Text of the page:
“Despite Crop Over 2020 being cancelled, I’ve still got a couple releases to drop. Gotta keep my wonderful fans satisfied. I’m still working trying to complete my album… Given the current financial crisis, I may have to push it back to 2021 but will still release a couple new songs from the album.”
His adage: “Music is entertainment. Music is hype. Music is relaxation. Music is therapeutic. Music is food. Music is love. Music is life.”
The original Soca Junkie said the news of the cancellation of Crop Over 2020 was a huge blow. “I was dejected and broken… but very understanding because despite being a devout Soca Junkie, I know that this COVID-19 thing ain’t no joke and must still be taken seriously even now… well, especially now restrictions have eased up significantly.”
However, he made extremely wise use of this entertainment down period. The Iist of things he has done or been involved with is endless. “I’m taking it all in stride. I’ve been writing more songs, practising my guitar-playing a bit more, trying to read a book a week, doing a couple online management courses, investing in a few Network Marketing ops, plenty of Zoom meetings and exploring the Stock Market.”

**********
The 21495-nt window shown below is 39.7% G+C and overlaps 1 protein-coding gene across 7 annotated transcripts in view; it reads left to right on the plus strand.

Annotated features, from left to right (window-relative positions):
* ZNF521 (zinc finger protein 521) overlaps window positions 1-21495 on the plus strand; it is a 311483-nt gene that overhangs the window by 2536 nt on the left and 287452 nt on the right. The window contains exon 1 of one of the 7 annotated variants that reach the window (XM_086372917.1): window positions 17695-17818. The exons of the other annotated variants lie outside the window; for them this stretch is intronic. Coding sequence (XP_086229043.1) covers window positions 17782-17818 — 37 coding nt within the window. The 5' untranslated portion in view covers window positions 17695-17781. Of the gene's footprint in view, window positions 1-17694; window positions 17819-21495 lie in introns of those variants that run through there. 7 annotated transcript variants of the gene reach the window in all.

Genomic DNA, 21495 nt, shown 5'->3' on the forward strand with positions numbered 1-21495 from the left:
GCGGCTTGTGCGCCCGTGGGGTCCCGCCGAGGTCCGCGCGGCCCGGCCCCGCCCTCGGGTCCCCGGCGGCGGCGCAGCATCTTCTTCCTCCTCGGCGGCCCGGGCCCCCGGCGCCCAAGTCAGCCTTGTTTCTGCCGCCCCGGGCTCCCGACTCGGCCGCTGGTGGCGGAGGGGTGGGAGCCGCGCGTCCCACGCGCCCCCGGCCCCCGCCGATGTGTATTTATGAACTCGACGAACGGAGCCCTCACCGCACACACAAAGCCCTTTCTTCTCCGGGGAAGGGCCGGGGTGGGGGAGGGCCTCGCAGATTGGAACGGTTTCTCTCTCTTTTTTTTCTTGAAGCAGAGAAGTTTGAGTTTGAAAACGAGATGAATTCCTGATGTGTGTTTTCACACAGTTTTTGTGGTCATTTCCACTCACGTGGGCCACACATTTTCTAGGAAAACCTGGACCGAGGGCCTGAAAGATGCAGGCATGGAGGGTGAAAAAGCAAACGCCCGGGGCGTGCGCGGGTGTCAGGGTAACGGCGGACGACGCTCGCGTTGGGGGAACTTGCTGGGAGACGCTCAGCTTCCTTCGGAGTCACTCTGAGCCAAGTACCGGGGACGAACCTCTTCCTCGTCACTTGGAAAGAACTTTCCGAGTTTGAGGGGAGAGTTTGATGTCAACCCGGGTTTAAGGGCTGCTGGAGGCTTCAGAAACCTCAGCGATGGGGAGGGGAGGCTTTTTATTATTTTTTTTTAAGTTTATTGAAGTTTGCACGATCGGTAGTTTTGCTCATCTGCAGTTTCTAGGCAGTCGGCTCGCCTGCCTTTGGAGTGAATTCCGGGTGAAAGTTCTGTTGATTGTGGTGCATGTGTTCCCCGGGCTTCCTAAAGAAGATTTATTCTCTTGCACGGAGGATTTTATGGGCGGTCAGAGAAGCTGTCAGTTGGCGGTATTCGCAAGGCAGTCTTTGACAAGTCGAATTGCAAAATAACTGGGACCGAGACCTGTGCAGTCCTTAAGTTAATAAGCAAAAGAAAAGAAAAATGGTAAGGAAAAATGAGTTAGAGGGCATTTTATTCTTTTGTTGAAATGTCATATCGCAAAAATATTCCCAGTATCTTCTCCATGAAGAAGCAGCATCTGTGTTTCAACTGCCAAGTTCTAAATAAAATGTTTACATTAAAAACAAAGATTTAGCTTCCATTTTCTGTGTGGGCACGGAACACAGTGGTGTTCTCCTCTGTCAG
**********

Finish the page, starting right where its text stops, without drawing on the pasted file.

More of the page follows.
Dale continued: “I am also planning for The Barbados Table Tennis Association’s reopening and working with my long time football family on a Project called Graduates Care which is raising funds and assisting the less fortunate across Barbados with food hampers. Basically, I’m keeping extremely busy. COVID-19 has also reinforced how fortunate we are and indeed, should be more grateful for many of the things we take for granted.” (IMC)
2 Replies to “Artistes salute farmers . . . Mistah Dale pens anthem for food crop producers”
The anthem helps artistes but how does it help farmers?
Is it water? No
Is it a market for produce? No
Is it heavier sentences for crop thieves? No
Is it a subvention or subsidy? No
Farmers need real assistance not public relations.
Trust it was pro bono